One of the chief concerns of the merchants of the thirteenth century was piracy and robbery, and energetic measures were taken to suppress this evil by concerted action on the part of mercantile cities. This was a distinct step toward a stronger and more perfect union.
The advocate and common council of Lübeck.... We have made an agreement with our beloved friends the citizens of Hamburg.
1. That if by chance robbers or other evil men rise against our citizens or theirs, from that place where the river which is called the Trave flows into the sea to Hamburg, and thence along the Elbe to the sea, and if they assail our citizens or theirs, whatever costs or expenses are incurred for extirpating those robbers we ought to share with them, and they with us.
2. If by chance any criminal should outrageously kill, wound, beat, or, God forbid, in any way ill-treat outside the city any burgess of Hamburg or Lübeck whom he has accused, whatever expense is incurred in taking him and punishing him, we shall share with them and they with us, this condition being added, that whatever happens to their citizens near their city, and to our citizens near our city, they with their citizens, and we with ours, shall punish at the expense of the city.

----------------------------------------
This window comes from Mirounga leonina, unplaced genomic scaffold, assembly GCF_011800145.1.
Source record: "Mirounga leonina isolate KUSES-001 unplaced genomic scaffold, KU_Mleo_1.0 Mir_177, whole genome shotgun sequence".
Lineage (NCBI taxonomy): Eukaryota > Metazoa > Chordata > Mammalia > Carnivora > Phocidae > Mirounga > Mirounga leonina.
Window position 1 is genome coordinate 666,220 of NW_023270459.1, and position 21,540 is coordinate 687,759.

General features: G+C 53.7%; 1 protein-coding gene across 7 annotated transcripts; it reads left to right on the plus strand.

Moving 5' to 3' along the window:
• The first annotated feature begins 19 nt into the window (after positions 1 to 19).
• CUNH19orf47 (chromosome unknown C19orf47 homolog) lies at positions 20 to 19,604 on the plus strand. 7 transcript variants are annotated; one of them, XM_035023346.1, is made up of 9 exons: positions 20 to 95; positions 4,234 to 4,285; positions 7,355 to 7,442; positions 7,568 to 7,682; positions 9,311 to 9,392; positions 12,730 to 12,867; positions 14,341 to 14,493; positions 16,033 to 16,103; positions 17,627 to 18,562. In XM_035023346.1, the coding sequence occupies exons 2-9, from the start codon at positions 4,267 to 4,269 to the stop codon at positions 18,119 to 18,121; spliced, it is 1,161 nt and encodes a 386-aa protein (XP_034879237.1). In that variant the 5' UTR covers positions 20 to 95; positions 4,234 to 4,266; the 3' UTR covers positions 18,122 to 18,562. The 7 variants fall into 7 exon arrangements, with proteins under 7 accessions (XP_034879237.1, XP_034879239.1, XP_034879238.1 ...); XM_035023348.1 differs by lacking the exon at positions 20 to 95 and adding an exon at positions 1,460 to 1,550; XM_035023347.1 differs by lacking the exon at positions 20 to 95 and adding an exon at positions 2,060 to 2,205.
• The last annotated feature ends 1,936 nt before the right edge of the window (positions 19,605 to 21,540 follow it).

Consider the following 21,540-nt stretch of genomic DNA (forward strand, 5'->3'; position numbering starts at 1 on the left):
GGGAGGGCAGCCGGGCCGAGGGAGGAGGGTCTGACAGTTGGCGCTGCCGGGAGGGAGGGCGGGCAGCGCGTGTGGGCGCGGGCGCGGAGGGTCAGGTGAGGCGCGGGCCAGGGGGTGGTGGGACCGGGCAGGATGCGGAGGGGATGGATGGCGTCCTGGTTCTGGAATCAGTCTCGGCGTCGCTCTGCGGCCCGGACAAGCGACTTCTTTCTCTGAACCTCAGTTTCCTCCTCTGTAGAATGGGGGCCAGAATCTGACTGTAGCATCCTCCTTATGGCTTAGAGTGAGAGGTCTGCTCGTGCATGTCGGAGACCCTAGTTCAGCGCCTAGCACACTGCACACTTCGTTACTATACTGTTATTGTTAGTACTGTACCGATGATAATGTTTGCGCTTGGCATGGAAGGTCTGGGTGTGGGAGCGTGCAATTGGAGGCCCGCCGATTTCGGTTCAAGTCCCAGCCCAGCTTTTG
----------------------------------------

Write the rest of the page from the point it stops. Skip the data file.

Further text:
3. Further, if any burgesses of theirs near our city of Lübeck, or our burgesses near the city of Hamburg, should be ill-treated, we shall surrender the doer or doers of the deed for punishment, and they will surrender such people to us at the expense of the commune likewise.
From: F. Keutgen, ed., Urkunden zur Städtischen Verfassungsgeschichte, (Berlin: Emil Felber, 1901), p. 521; reprinted in Roy C. Cave & Herbert H. Coulson, eds., A Source Book for Medieval Economic History, (Milwaukee: The Bruce Publishing Co., 1936; reprint ed., New York: Biblo & Tannen, 1965), pp. 232-233.
Scanned by Jerome S. Arkenberg, Cal. State Fullerton. The text has been modernized by Prof. Arkenberg.
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© Paul Halsall, October 1998